Intellectually, I want to hate half this episode because it uses every cliché in the book. Tilly and Adira are sent to run some cadets through a Training Cruise That Goes Horribly Horribly Wrong, complete with The Inevitable Shuttle Crash, and The Disparate Personality Types That Must Put Aside Their Differences To Work Together.
But it works, partly because it’s a good bit of development for Tilly, but mainly because it makes very specific use of the Burn-induced isolation that most of the galaxy was stuck with prior to last season.
Mind you, there are still elements of that storyline that rankle. While Tilly’s growth works nicely, Adira’s is pretty ham-handed. And the death of the lieutenant when the shuttle crashes is barely acknowledged, and in a show that has usually been really good about not falling into the redshirt trap, this episode stumbled right into it, as that death should’ve gotten much more play.
Tilly also is seemingly written out, as she decides to leave Discovery to teach at the Academy. The conversation between her and Burnham in the cabin that they used to share is a beautiful talk between two friends who have been through hell and back—and the reminiscing about Burnham’s early days on Discovery as a disgraced prisoner rooming with the green cadet is lovely—and is particularly enlightening with regard to Tilly’s issues that have been a running theme this season. We finally see that (surprise!) it goes back to her mother, as seen most notably in the very first Short Treks episode, “Runaway.” But her mother is nine hundred years dead, and Tilly needs to move past her influence on her decisions. Tilly also improves tremendously as a leader while under fire, as the disaster forces her not to try so hard to be a good teacher and to just rely on her instincts for interpersonal relations, which has always been her superpower.
I do like the dynamics among the surviving cadets: an Orion, who is not trusted because of that species’ involvement in the Emerald Chain, another alien who was a slave of the Chain, and a human from Titan who’d never met another alien until Discovery reopened the galaxy at the end of last season. Tilly’s attempts to get them to just talk to each other all mostly fail, though their bonding over the difficulties they have after crash-landing help get them to actually speak—first to air grievances (real or imagined), then finding out that the Orion is the child of a dissident who spoke out against the Chain and died for that sedition. It nicely shows the growing pains that this revived Federation will have.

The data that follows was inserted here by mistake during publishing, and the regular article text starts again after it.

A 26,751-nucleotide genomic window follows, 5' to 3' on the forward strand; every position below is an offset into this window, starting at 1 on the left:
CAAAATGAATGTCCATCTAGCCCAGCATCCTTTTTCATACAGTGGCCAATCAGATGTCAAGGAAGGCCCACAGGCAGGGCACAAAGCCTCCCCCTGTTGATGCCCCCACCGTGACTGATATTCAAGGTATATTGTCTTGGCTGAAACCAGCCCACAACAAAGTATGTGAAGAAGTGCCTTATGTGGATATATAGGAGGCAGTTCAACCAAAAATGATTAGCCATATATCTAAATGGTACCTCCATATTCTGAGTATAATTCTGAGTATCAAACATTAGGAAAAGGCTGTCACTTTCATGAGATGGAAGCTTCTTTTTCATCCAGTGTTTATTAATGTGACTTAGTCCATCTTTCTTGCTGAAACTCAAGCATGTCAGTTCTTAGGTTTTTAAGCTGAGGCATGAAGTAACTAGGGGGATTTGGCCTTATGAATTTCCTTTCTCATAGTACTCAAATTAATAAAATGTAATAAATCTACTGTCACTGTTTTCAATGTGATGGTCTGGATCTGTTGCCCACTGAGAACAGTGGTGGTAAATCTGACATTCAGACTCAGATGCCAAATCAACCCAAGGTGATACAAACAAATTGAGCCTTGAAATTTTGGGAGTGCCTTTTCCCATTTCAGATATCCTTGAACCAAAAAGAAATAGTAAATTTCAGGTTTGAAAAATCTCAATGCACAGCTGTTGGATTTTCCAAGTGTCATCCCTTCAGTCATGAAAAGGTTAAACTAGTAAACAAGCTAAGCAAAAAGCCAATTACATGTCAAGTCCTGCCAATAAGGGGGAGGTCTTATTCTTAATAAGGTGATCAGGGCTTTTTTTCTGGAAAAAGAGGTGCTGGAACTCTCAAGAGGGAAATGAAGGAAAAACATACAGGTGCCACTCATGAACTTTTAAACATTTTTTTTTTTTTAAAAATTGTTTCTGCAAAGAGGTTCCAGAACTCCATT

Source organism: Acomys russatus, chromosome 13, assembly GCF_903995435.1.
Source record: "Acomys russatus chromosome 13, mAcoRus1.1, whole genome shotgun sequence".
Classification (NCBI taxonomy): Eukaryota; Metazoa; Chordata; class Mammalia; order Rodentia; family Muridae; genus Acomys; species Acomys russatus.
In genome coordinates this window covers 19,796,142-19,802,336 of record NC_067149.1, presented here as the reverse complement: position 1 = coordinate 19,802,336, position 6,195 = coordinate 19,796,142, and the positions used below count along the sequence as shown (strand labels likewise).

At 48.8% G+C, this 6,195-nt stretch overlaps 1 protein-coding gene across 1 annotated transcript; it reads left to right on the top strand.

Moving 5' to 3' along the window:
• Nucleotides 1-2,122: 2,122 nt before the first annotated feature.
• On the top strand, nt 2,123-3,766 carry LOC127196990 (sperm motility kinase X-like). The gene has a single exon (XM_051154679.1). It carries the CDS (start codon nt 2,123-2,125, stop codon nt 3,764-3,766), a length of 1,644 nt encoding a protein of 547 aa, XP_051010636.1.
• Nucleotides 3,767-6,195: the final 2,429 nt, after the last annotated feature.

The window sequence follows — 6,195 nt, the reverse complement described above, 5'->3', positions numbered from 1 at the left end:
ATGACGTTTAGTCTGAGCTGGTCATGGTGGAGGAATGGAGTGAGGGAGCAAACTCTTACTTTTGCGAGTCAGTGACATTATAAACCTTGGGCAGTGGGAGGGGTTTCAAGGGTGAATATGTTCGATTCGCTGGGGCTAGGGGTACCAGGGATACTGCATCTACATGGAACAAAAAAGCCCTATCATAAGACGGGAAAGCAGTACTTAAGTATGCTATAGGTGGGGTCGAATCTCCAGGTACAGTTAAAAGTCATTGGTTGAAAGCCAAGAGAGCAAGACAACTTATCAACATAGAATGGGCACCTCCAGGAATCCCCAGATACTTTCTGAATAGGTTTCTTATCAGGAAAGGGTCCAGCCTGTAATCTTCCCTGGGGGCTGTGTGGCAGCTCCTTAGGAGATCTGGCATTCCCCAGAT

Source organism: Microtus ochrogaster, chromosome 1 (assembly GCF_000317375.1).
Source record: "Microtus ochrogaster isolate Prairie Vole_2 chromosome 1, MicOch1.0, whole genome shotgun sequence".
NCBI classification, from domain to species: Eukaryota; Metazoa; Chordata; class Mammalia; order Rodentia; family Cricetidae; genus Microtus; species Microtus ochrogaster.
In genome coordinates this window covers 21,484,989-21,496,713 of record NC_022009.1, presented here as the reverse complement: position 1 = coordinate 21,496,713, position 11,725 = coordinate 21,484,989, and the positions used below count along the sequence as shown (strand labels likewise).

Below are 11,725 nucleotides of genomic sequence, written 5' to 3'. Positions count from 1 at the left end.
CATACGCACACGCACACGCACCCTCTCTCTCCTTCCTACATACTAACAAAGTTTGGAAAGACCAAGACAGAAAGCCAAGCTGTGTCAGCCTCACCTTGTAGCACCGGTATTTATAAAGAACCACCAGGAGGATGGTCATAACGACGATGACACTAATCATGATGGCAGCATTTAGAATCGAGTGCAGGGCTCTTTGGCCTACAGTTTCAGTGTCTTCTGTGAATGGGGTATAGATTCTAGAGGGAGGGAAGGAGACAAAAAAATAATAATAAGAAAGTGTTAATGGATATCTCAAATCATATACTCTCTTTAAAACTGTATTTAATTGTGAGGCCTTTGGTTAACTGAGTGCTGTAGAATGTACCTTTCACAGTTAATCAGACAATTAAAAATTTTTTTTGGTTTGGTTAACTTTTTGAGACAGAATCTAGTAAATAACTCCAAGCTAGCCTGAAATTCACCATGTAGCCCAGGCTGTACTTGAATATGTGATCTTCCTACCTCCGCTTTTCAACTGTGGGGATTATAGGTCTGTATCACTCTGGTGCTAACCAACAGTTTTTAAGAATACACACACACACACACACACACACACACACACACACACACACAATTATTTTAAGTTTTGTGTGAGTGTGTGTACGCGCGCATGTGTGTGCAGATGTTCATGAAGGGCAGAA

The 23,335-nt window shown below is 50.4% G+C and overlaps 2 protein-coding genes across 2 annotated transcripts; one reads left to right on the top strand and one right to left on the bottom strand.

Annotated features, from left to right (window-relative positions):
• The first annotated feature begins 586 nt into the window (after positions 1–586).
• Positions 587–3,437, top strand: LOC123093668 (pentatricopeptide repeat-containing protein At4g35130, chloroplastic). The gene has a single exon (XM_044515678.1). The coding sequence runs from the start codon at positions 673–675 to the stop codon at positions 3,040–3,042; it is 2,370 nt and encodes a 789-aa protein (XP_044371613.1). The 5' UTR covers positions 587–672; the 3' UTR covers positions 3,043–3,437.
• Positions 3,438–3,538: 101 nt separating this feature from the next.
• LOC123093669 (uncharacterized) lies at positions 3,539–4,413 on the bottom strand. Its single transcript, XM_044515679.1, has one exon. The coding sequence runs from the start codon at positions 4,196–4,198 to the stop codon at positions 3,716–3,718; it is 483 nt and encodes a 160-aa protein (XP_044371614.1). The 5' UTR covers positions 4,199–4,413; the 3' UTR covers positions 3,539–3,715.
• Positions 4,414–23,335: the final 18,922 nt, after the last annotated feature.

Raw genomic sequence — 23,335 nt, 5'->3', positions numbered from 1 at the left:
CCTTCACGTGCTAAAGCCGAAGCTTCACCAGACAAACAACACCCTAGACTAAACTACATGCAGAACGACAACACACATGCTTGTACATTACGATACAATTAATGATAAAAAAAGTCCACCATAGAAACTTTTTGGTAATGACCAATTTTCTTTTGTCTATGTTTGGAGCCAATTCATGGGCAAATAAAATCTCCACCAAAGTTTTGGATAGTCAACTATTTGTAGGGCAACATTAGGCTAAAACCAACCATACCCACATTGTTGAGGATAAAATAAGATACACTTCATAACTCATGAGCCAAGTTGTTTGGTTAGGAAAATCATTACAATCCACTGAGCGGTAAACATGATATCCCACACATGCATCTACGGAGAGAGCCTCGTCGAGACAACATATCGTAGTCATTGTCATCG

As does the other plot, which is much more compelling. Just as Ni’Var is on the brink of rejoining the Federation, President T’Rina throws a curveball in the form of a last-minute addendum to the agreement: Ni’Var must have an “escape clause” that allows them to leave the Federation for any reason. President Rillak will have none of that, as it sets a precedent that has the potential to completely fracture the Federation at a time when it’s trying to put itself back together. Neither side is willing to negotiate this.
Burnham and Saru are present for the ceremony, last-minute substitutes for Vance, who is said to be ill. Burnham makes a last-ditch effort to convince Ni’Var to not walk away from this new alliance, using logic and everything, which nonetheless fails. Rillak then makes it clear that there’s nothing more she can do, so unless someone comes up with a way to get Ni’Var to compromise, they’re shit out of luck. Rillak does everything but wink at Burnham when she says this.
And so Burnham and Saru go to work, the latter using his friendship with T’Rina and the former presenting a proposal that makes use of her childhood growing up on The Planet Formerly Known As Vulcan: a committee that will keep an eye on things and hear grievances and deal with issues. It puts a process in play for member worlds to work through difficulties. And Burnham herself offers to be part of the committee, thus leveraging her own status on Ni’Var, both as a person who was raised on the world and as the sister of the great unifier Spock.
I like the fact that Rillak—having already bitched to Burnham about her shortcomings in “Kobayashi Maru“—is still perfectly fine with using those shortcomings for her own ends, going so far as to have Vance fake an illness so Burnham and Saru can replace his presence at the ceremony. Neither Rillak nor T’Rina wanted this out clause to be part of the agreement, nor a sticking point to kill negotiations, but both presidents’ hands were tied with regard to negotiating position because of the need to see to their constituencies. Burnham’s direct methods give them what they want while maintaining political cover.